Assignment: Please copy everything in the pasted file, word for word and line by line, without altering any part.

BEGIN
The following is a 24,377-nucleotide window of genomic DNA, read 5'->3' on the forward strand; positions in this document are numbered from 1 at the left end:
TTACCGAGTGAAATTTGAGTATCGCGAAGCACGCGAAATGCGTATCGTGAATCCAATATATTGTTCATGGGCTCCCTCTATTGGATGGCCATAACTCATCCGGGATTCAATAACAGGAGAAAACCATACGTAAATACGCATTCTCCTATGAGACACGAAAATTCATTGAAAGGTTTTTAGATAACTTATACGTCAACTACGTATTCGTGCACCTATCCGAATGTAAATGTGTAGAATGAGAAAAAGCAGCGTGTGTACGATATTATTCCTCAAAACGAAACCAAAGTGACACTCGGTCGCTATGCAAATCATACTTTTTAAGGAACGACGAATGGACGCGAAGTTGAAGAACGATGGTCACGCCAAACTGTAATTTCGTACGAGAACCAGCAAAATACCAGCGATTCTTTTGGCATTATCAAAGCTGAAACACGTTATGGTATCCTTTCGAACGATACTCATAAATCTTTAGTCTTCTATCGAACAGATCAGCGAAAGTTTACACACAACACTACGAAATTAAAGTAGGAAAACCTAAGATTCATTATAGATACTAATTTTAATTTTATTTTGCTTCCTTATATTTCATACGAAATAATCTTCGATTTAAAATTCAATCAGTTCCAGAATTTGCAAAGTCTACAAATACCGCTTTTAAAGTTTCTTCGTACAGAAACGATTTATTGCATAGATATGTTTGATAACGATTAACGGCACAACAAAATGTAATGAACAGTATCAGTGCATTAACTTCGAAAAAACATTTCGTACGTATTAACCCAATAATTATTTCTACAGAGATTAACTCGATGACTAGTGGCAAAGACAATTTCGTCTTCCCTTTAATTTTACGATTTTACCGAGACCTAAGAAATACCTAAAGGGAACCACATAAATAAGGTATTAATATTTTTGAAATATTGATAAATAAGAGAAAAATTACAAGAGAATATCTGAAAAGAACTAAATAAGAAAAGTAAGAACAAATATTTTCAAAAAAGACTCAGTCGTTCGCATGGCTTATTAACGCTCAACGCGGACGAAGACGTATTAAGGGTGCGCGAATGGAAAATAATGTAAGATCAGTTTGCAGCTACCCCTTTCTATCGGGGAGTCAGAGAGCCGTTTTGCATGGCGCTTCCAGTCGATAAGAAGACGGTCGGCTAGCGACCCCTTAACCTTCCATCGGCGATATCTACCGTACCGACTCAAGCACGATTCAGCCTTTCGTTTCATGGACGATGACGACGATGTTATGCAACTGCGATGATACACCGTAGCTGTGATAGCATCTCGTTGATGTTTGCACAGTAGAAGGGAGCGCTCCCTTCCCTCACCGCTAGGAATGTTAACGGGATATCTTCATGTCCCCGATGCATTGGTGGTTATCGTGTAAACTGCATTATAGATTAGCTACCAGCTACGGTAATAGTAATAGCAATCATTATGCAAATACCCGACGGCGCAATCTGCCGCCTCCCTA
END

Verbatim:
The following is a 24,377-nucleotide window of genomic DNA, read 5'->3' on the forward strand; positions in this document are numbered from 1 at the left end:
TTACCGAGTGAAATTTGAGTATCGCGAAGCACGCGAAATGCGTATCGTGAATCCAATATATTGTTCATGGGCTCCCTCTATTGGATGGCCATAACTCATCCGGGATTCAATAACAGGAGAAAACCATACGTAAATACGCATTCTCCTATGAGACACGAAAATTCATTGAAAGGTTTTTAGATAACTTATACGTCAACTACGTATTCGTGCACCTATCCGAATGTAAATGTGTAGAATGAGAAAAAGCAGCGTGTGTACGATATTATTCCTCAAAACGAAACCAAAGTGACACTCGGTCGCTATGCAAATCATACTTTTTAAGGAACGACGAATGGACGCGAAGTTGAAGAACGATGGTCACGCCAAACTGTAATTTCGTACGAGAACCAGCAAAATACCAGCGATTCTTTTGGCATTATCAAAGCTGAAACACGTTATGGTATCCTTTCGAACGATACTCATAAATCTTTAGTCTTCTATCGAACAGATCAGCGAAAGTTTACACACAACACTACGAAATTAAAGTAGGAAAACCTAAGATTCATTATAGATACTAATTTTAATTTTATTTTGCTTCCTTATATTTCATACGAAATAATCTTCGATTTAAAATTCAATCAGTTCCAGAATTTGCAAAGTCTACAAATACCGCTTTTAAAGTTTCTTCGTACAGAAACGATTTATTGCATAGATATGTTTGATAACGATTAACGGCACAACAAAATGTAATGAACAGTATCAGTGCATTAACTTCGAAAAAACATTTCGTACGTATTAACCCAATAATTATTTCTACAGAGATTAACTCGATGACTAGTGGCAAAGACAATTTCGTCTTCCCTTTAATTTTACGATTTTACCGAGACCTAAGAAATACCTAAAGGGAACCACATAAATAAGGTATTAATATTTTTGAAATATTGATAAATAAGAGAAAAATTACAAGAGAATATCTGAAAAGAACTAAATAAGAAAAGTAAGAACAAATATTTTCAAAAAAGACTCAGTCGTTCGCATGGCTTATTAACGCTCAACGCGGACGAAGACGTATTAAGGGTGCGCGAATGGAAAATAATGTAAGATCAGTTTGCAGCTACCCCTTTCTATCGGGGAGTCAGAGAGCCGTTTTGCATGGCGCTTCCAGTCGATAAGAAGACGGTCGGCTAGCGACCCCTTAACCTTCCATCGGCGATATCTACCGTACCGACTCAAGCACGATTCAGCCTTTCGTTTCATGGACGATGACGACGATGTTATGCAACTGCGATGATACACCGTAGCTGTGATAGCATCTCGTTGATGTTTGCACAGTAGAAGGGAGCGCTCCCTTCCCTCACCGCTAGGAATGTTAACGGGATATCTTCATGTCCCCGATGCATTGGTGGTTATCGTGTAAACTGCATTATAGATTAGCTACCAGCTACGGTAATAGTAATAGCAATCATTATGCAAATACCCGACGGCGCAATCTGCCGCCTCCCTA